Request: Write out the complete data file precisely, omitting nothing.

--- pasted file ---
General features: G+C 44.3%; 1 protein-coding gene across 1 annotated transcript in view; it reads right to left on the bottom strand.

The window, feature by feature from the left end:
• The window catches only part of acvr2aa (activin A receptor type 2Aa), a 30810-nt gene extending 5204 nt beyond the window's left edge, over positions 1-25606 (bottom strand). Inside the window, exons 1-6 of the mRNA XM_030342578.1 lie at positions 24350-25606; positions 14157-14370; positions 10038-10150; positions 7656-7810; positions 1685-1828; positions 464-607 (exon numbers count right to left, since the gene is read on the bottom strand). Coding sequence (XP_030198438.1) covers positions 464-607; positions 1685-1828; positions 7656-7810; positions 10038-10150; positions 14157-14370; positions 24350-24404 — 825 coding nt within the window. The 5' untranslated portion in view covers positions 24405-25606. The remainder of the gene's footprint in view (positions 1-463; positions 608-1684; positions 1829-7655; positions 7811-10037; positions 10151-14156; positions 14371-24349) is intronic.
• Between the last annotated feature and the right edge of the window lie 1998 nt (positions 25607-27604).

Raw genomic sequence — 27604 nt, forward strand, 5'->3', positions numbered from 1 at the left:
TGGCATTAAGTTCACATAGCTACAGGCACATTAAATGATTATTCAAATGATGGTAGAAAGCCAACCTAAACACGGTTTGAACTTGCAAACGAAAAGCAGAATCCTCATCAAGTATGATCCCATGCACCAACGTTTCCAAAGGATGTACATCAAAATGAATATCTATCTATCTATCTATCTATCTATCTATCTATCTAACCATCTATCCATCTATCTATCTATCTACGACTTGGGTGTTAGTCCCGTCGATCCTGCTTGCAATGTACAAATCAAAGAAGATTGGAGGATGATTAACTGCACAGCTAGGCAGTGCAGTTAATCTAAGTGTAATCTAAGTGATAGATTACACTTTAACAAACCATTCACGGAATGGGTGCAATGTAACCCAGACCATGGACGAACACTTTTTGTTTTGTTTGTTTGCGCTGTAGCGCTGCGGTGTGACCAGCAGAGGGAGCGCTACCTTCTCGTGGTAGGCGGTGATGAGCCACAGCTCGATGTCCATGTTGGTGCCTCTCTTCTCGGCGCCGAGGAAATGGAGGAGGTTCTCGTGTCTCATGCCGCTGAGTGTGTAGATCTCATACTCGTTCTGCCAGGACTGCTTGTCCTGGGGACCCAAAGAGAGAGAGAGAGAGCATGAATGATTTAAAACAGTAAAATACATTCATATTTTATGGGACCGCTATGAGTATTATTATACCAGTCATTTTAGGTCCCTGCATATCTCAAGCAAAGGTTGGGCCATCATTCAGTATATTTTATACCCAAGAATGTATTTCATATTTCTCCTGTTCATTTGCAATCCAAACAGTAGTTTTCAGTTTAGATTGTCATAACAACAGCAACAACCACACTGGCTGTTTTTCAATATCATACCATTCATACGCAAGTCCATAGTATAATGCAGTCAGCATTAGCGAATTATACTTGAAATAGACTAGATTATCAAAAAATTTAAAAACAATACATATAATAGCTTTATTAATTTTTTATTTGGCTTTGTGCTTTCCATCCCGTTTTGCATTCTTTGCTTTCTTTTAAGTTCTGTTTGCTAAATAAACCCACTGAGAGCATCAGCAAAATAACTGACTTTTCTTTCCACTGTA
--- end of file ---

General features: G+C 44.3%; 1 protein-coding gene across 1 annotated transcript in view; it reads right to left on the bottom strand.

The window, feature by feature from the left end:
• The window catches only part of acvr2aa (activin A receptor type 2Aa), a 30810-nt gene extending 5204 nt beyond the window's left edge, over positions 1-25606 (bottom strand). Inside the window, exons 1-6 of the mRNA XM_030342578.1 lie at positions 24350-25606; positions 14157-14370; positions 10038-10150; positions 7656-7810; positions 1685-1828; positions 464-607 (exon numbers count right to left, since the gene is read on the bottom strand). Coding sequence (XP_030198438.1) covers positions 464-607; positions 1685-1828; positions 7656-7810; positions 10038-10150; positions 14157-14370; positions 24350-24404 — 825 coding nt within the window. The 5' untranslated portion in view covers positions 24405-25606. The remainder of the gene's footprint in view (positions 1-463; positions 608-1684; positions 1829-7655; positions 7811-10037; positions 10151-14156; positions 14371-24349) is intronic.
• Between the last annotated feature and the right edge of the window lie 1998 nt (positions 25607-27604).

Raw genomic sequence — 27604 nt, forward strand, 5'->3', positions numbered from 1 at the left:
TGGCATTAAGTTCACATAGCTACAGGCACATTAAATGATTATTCAAATGATGGTAGAAAGCCAACCTAAACACGGTTTGAACTTGCAAACGAAAAGCAGAATCCTCATCAAGTATGATCCCATGCACCAACGTTTCCAAAGGATGTACATCAAAATGAATATCTATCTATCTATCTATCTATCTATCTATCTATCTAACCATCTATCCATCTATCTATCTATCTACGACTTGGGTGTTAGTCCCGTCGATCCTGCTTGCAATGTACAAATCAAAGAAGATTGGAGGATGATTAACTGCACAGCTAGGCAGTGCAGTTAATCTAAGTGTAATCTAAGTGATAGATTACACTTTAACAAACCATTCACGGAATGGGTGCAATGTAACCCAGACCATGGACGAACACTTTTTGTTTTGTTTGTTTGCGCTGTAGCGCTGCGGTGTGACCAGCAGAGGGAGCGCTACCTTCTCGTGGTAGGCGGTGATGAGCCACAGCTCGATGTCCATGTTGGTGCCTCTCTTCTCGGCGCCGAGGAAATGGAGGAGGTTCTCGTGTCTCATGCCGCTGAGTGTGTAGATCTCATACTCGTTCTGCCAGGACTGCTTGTCCTGGGGACCCAAAGAGAGAGAGAGAGAGCATGAATGATTTAAAACAGTAAAATACATTCATATTTTATGGGACCGCTATGAGTATTATTATACCAGTCATTTTAGGTCCCTGCATATCTCAAGCAAAGGTTGGGCCATCATTCAGTATATTTTATACCCAAGAATGTATTTCATATTTCTCCTGTTCATTTGCAATCCAAACAGTAGTTTTCAGTTTAGATTGTCATAACAACAGCAACAACCACACTGGCTGTTTTTCAATATCATACCATTCATACGCAAGTCCATAGTATAATGCAGTCAGCATTAGCGAATTATACTTGAAATAGACTAGATTATCAAAAAATTTAAAAACAATACATATAATAGCTTTATTAATTTTTTATTTGGCTTTGTGCTTTCCATCCCGTTTTGCATTCTTTGCTTTCTTTTAAGTTCTGTTTGCTAAATAAACCCACTGAGAGCATCAGCAAAATAACTGACTTTTCTTTCCACTGTA